I am excited to have somewhat of a schedule again, and to get back into a daily routine. It is certainly much more peaceful without him and Kyler at eachother's throats all day. I lament that they fight so much, and am trying to figure out a solution. I've just about nipped Hunter's tattling in the bud: he "gets" to pull 100 weeds every time he tattles. The weeds desperately need to be pulled, and it is his "choice" to pull them. Once he pulled a few hundred, he decided it usually wasn't worth the tattle, though he's still not 100%, but the difference in my sanity is huge! Kyler actually seems to appreciate him once he is home from school, and they've been playing together more peacefully. Yesterday he was outside to pull weeds. Dean pulled in the driveway from work and saw Hunter lying on the ground not moving, and wondererd if he should be concerned. Hunter had fallen asleep, in the heat and humidity, no less. He denies it up and down, but Dean says there is no doubt. He, of course, says every night that he's not tired, and tries to stay up past his bed time, and likes to read by the hour in his bedroom. I can't fault him for wanting to read...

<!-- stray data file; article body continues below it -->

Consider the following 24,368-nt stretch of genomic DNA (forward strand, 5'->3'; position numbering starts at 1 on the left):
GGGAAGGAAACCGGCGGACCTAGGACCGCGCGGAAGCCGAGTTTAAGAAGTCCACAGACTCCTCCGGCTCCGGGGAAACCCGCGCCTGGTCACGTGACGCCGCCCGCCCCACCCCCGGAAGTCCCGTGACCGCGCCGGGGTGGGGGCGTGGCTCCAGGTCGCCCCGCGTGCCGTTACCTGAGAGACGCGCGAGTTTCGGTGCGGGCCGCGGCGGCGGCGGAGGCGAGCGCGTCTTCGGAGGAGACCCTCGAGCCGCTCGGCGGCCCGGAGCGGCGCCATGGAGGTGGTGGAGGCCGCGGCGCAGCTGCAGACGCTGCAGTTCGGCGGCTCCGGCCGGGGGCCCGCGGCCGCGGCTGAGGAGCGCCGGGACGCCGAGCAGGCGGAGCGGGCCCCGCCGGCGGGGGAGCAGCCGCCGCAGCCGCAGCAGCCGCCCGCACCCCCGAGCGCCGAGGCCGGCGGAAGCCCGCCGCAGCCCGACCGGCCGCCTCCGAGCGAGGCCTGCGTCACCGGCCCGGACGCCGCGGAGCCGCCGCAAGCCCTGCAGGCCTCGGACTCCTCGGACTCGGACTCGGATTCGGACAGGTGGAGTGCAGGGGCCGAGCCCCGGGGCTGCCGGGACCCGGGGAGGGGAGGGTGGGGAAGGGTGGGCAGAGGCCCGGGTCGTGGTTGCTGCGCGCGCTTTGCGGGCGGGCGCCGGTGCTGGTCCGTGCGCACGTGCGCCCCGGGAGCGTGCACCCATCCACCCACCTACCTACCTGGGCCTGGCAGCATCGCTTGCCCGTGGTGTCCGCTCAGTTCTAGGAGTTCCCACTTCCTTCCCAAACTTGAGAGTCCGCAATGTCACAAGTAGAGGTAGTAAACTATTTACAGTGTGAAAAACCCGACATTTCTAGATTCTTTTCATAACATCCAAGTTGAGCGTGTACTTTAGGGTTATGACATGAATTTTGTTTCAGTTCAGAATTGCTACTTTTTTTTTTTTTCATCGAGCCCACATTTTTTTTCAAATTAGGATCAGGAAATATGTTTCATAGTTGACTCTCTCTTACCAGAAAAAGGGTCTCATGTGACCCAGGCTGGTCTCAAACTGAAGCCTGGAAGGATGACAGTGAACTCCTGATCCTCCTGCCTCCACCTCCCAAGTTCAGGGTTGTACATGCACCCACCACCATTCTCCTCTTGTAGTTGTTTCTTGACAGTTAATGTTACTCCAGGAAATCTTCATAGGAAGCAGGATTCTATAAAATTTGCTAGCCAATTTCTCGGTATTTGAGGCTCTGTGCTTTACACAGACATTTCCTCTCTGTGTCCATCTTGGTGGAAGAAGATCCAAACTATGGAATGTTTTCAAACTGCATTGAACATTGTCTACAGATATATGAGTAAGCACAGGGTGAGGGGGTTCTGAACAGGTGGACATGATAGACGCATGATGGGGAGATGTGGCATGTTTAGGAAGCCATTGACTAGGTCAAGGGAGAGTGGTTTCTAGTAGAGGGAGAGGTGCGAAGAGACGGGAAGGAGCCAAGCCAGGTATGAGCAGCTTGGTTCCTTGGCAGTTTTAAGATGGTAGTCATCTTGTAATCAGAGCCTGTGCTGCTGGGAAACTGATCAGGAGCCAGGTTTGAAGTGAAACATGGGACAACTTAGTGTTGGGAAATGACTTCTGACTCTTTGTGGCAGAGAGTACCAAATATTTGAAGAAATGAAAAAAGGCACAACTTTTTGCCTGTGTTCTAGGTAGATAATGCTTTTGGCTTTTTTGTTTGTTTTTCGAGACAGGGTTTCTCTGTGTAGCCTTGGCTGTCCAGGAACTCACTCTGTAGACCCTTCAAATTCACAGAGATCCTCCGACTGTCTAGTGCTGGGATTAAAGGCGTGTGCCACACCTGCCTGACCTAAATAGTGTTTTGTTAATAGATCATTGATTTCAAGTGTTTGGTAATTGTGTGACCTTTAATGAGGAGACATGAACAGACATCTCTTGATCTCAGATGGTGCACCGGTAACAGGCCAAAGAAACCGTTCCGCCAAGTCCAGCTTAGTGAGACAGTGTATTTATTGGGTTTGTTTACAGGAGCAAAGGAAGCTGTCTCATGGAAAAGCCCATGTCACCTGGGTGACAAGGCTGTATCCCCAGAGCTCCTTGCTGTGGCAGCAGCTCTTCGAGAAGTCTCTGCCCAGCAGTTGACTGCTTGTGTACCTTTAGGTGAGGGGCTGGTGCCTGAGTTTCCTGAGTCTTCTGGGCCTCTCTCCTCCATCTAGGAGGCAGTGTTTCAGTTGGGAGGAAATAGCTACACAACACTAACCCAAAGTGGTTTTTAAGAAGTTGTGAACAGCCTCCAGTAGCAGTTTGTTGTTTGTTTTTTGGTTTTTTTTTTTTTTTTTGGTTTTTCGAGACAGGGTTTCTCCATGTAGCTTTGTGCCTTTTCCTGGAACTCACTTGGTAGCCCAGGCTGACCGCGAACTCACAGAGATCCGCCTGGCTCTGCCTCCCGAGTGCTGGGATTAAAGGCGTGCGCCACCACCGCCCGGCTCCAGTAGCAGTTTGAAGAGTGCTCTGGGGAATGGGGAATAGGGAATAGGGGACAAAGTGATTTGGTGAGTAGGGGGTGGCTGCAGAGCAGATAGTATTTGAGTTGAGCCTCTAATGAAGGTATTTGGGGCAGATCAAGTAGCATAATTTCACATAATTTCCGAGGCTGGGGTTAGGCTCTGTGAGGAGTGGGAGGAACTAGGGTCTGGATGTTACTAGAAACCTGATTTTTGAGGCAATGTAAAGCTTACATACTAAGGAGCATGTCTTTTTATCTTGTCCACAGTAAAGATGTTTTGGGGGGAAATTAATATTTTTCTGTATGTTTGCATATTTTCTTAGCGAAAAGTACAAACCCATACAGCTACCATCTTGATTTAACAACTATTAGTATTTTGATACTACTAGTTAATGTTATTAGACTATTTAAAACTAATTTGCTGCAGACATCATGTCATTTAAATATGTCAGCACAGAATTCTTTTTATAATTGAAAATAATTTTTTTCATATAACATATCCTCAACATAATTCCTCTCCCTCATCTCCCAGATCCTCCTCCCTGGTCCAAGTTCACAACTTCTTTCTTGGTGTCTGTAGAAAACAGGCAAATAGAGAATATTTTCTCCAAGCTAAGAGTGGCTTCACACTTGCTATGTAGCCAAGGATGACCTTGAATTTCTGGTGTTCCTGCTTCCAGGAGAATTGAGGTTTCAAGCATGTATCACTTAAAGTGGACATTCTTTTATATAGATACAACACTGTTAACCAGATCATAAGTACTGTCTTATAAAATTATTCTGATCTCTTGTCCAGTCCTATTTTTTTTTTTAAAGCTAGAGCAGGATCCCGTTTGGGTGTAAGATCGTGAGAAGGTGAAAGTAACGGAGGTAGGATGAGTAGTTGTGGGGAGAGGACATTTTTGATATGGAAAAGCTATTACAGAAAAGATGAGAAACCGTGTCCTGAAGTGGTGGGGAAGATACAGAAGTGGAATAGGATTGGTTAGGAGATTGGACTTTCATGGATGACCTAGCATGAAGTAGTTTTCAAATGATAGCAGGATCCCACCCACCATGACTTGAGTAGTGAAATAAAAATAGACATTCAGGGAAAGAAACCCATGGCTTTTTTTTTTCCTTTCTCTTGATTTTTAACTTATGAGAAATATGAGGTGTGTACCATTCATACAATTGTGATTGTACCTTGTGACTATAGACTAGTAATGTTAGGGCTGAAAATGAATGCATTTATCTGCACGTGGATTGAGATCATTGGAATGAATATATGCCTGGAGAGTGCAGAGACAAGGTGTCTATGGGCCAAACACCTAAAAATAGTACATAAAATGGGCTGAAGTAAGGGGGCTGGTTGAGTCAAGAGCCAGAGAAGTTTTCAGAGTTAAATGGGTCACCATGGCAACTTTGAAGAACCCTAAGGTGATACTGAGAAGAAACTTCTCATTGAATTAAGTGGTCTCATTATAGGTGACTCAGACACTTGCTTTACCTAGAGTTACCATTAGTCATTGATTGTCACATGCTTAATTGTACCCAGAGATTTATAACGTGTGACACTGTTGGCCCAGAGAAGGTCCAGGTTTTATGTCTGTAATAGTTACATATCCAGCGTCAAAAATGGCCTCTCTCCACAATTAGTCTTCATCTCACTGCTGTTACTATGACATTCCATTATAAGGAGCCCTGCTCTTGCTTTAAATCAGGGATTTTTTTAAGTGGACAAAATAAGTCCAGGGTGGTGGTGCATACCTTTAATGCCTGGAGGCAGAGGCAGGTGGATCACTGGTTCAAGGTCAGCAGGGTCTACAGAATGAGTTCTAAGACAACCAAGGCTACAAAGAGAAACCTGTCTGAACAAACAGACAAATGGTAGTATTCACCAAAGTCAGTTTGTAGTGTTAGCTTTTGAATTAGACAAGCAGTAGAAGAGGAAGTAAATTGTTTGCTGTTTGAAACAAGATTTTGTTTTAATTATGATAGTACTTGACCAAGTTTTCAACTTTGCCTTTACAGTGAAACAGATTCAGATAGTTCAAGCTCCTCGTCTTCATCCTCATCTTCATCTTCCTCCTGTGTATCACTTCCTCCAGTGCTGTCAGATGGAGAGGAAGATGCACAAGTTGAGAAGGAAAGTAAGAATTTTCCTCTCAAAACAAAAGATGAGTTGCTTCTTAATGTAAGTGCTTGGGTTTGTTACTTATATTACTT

Friday, August 28, 2009
Second grade, here we come!
Hunter's first day of second grade was on Tuesday, Aug. 25. He didn't seem very excited, but willingly went through the motions. I remember very little from kindergarten and first grade; but I do remember second grade pretty well, so this seems like a milestone to me. We waited about 20 minutes for the morning bus; I expected some delays since it was the first day. I wore Tristan in a Bjorn, and Kyler did his usual rolling in the dirt and running into the road while we waited. The afternoon bus was about 35 minutes late! Hopefully it gets better soon. He didn't have much to say about school. We went to the open house the day before and met his teacher and saw his classroom. His spelling words that came home on Tuesday were way too simple: I, was, saw, etc. Hopefully his teacher will do like Mrs. Cowart did last year and separate the kids into two groups, and give him words that he will actually have to learn.